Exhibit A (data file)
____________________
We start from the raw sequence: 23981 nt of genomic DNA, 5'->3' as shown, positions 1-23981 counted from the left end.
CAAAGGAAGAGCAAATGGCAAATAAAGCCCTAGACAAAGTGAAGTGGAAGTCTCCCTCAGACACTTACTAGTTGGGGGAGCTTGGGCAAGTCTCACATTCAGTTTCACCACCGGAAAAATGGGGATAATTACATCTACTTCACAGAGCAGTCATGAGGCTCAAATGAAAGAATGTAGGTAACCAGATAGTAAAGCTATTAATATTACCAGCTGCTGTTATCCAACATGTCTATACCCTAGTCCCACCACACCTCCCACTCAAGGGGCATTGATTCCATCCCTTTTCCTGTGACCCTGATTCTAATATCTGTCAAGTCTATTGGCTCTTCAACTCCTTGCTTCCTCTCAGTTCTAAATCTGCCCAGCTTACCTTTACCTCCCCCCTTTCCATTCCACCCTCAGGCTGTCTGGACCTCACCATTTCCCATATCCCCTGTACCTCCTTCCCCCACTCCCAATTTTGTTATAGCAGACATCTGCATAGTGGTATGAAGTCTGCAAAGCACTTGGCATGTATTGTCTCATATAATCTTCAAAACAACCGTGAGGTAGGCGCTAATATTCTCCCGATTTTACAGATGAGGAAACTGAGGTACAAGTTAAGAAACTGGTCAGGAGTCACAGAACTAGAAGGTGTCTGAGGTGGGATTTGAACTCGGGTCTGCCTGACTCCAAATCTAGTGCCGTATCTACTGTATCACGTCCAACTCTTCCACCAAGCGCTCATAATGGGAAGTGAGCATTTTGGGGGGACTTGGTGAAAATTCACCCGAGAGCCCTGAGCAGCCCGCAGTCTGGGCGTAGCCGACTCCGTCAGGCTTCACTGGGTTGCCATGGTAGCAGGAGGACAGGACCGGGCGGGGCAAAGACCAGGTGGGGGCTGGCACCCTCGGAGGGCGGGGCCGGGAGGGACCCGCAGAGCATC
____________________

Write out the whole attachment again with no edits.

We start from the raw sequence: 23981 nt of genomic DNA, 5'->3' as shown, positions 1-23981 counted from the left end.
CAAAGGAAGAGCAAATGGCAAATAAAGCCCTAGACAAAGTGAAGTGGAAGTCTCCCTCAGACACTTACTAGTTGGGGGAGCTTGGGCAAGTCTCACATTCAGTTTCACCACCGGAAAAATGGGGATAATTACATCTACTTCACAGAGCAGTCATGAGGCTCAAATGAAAGAATGTAGGTAACCAGATAGTAAAGCTATTAATATTACCAGCTGCTGTTATCCAACATGTCTATACCCTAGTCCCACCACACCTCCCACTCAAGGGGCATTGATTCCATCCCTTTTCCTGTGACCCTGATTCTAATATCTGTCAAGTCTATTGGCTCTTCAACTCCTTGCTTCCTCTCAGTTCTAAATCTGCCCAGCTTACCTTTACCTCCCCCCTTTCCATTCCACCCTCAGGCTGTCTGGACCTCACCATTTCCCATATCCCCTGTACCTCCTTCCCCCACTCCCAATTTTGTTATAGCAGACATCTGCATAGTGGTATGAAGTCTGCAAAGCACTTGGCATGTATTGTCTCATATAATCTTCAAAACAACCGTGAGGTAGGCGCTAATATTCTCCCGATTTTACAGATGAGGAAACTGAGGTACAAGTTAAGAAACTGGTCAGGAGTCACAGAACTAGAAGGTGTCTGAGGTGGGATTTGAACTCGGGTCTGCCTGACTCCAAATCTAGTGCCGTATCTACTGTATCACGTCCAACTCTTCCACCAAGCGCTCATAATGGGAAGTGAGCATTTTGGGGGGACTTGGTGAAAATTCACCCGAGAGCCCTGAGCAGCCCGCAGTCTGGGCGTAGCCGACTCCGTCAGGCTTCACTGGGTTGCCATGGTAGCAGGAGGACAGGACCGGGCGGGGCAAAGACCAGGTGGGGGCTGGCACCCTCGGAGGGCGGGGCCGGGAGGGACCCGCAGAGCATC